Clean energy milestone reached as Hawaiian Electric deactivates Honolulu Power Plant
News Release from HECO, January 31, 2014
HONOLULU, Jan. 31, 2014 – Hawaiian Electric Company’s path to a clean energy future reached a significant milestone today with the deactivation of the Honolulu Power Plant, nearly a century after the generating station first started providing electricity to the people of Oahu.
“This is a sign of Hawaii’s progress in reducing its dependence on oil. Thanks to the tremendous growth in renewable energy and more efficient use of electricity by our customers, we’re able to deactivate older, oil-fired generating units,” said Ron Cox, Hawaiian Electric’s vice president of power supply.
Through the years, Honolulu Power Plant assured safe, reliable electric service to downtown Honolulu residents and businesses. The plant’s history dates back to 1920 when the site at Halekauwila and Alakea Streets was first constructed as the Alakea Plant, providing an initial 95 megawatts to the Oahu electric grid. Its location was particularly meaningful, as it sits at the harbor where whaling vessels once off-loaded the oil that was used to power the city’s lamps.
By 1957, the Honolulu Station expanded along Ala Moana Boulevard at Richards Street to provide an additional 115 MW of generating capacity. The building housing two of its largest generating units was officially named after Leslie A. Hicks, who was Hawaiian Electric’s president at the time. The plant played a key role in meeting Oahu’s energy needs during the time Hawai?i was admitted to statehood in 1959 and during an unprecedented building boom that propelled the islands into an era of phenomenal growth.
“The Honolulu Power Plant and the generations of employees who served there have played a vital role in the history of our state. We’re proud of that legacy of service to our customers and will continue to uphold that tradition as we build a clean energy future for our islands,” Cox said.
Hawaiian Electric is continuing to integrate increasing amounts of renewable energy as it modernizes the electric system on Oahu. The island’s growing portfolio of clean energy includes the following:
- Hawaiian Electric’s biofueled generating station at Campbell Industrial Park
- The City & County’s H-POWER waste-to-energy facility
- Two wind farms owned and operated by First Wind
- More than 29,000 photovoltaic systems on customers’ rooftops
- Several utility-scale solar facilities
More clean energy projects on Oahu are in development, in negotiation, or in the process of regulatory review, including:
- The Hawaii Department of Transportation is constructing a 10-MW biofueled generating station at Honolulu International Airport.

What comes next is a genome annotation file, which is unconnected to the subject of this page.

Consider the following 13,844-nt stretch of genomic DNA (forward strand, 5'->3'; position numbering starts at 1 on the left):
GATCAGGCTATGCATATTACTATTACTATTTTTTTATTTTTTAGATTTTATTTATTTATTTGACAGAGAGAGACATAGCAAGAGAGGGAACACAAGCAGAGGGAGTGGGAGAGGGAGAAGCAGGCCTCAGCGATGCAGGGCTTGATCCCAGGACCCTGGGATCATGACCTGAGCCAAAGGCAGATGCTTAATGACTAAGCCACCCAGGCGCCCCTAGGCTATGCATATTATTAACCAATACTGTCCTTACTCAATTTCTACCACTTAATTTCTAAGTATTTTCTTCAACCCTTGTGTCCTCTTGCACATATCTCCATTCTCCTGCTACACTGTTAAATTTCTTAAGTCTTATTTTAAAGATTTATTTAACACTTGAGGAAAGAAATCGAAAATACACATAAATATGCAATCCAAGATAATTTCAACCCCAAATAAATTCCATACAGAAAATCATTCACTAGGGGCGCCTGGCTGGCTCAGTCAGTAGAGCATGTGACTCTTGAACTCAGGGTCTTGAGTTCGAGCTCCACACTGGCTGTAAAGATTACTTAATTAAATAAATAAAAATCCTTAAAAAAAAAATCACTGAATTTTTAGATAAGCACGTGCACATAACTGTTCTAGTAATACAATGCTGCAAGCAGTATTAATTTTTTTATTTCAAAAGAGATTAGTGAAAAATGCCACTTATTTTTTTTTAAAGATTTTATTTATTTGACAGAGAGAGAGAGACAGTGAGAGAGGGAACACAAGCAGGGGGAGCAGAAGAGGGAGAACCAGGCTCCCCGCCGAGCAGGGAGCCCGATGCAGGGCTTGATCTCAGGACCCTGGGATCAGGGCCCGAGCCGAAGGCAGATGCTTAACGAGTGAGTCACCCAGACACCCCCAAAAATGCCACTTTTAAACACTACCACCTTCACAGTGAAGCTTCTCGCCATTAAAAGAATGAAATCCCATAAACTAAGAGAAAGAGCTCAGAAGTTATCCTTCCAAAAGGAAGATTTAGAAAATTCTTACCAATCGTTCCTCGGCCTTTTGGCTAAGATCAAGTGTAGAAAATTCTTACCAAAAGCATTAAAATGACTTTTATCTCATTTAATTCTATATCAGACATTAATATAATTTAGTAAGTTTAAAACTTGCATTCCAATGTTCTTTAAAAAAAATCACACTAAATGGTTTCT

- Hawaiian Electric is also working with the Army on the development of a 50-MW biofueled generation station at Schofield Barracks.
- Hawaiian Electric is also seeking permission from the Hawaii Public Utilities Commission to pursue nine more renewable energy projects on Oahu with a combined capacity of 240 MW.
- Hawaiian Electric is also seeking approval from the PUC for a 15 MW photovoltaic system, which the company plans to develop at the Kahe Generating Station.
More than 18 percent of the electricity used by customers of the three Hawaiian Electric Companies – Hawaiian Electric, Maui Electric and Hawaii Electric Light – comes from renewable resources, already surpassing the state’s 2015 goal of 15 percent.
As a result of this progress, the Hawaiian Electric Companies are planning to deactivate a total of 226 MW of generation by the end of 2016. The plan includes:
- Two generating units at the Waiau Power Plant will be deactivated by 2016.
- Hawaii Island’s Shipman plant has already been deactivated
- On Maui, two of four units at Kahului Power Plant will be deactivated in 2014, and all four units will be retired by 2019.
Hawaiian Electric has also committed to review its generation needs on an annual basis. Based on that analysis, additional units will likely be identified for deactivation in the years ahead.
The full deactivation process will take several months. The plant’s two generating units must be cleaned and the equipment must be preserved to protect it from corrosion. The careful and deliberate process and appropriate preparation ensures the two units can be reactivated during emergency situations.
By contrast, “retirement” or “decommission” means a generating unit is permanently removed from service and no longer available for use under any circumstances.